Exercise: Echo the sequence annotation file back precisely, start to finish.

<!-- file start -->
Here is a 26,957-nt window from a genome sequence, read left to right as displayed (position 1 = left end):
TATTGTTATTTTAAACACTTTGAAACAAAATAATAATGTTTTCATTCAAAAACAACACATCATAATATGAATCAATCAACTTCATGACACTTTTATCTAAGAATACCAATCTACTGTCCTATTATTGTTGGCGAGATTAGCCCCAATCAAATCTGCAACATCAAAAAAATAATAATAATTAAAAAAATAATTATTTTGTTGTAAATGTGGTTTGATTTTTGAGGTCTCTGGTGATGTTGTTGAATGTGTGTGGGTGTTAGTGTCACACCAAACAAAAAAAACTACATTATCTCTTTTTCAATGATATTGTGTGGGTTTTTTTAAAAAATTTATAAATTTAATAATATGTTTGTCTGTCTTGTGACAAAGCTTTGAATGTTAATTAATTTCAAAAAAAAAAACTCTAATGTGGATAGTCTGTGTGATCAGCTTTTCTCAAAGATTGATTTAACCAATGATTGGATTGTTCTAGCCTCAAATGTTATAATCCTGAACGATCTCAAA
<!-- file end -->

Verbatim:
Here is a 26,957-nt window from a genome sequence, read left to right as displayed (position 1 = left end):
TATTGTTATTTTAAACACTTTGAAACAAAATAATAATGTTTTCATTCAAAAACAACACATCATAATATGAATCAATCAACTTCATGACACTTTTATCTAAGAATACCAATCTACTGTCCTATTATTGTTGGCGAGATTAGCCCCAATCAAATCTGCAACATCAAAAAAATAATAATAATTAAAAAAATAATTATTTTGTTGTAAATGTGGTTTGATTTTTGAGGTCTCTGGTGATGTTGTTGAATGTGTGTGGGTGTTAGTGTCACACCAAACAAAAAAAACTACATTATCTCTTTTTCAATGATATTGTGTGGGTTTTTTTAAAAAATTTATAAATTTAATAATATGTTTGTCTGTCTTGTGACAAAGCTTTGAATGTTAATTAATTTCAAAAAAAAAAACTCTAATGTGGATAGTCTGTGTGATCAGCTTTTCTCAAAGATTGATTTAACCAATGATTGGATTGTTCTAGCCTCAAATGTTATAATCCTGAACGATCTCAAA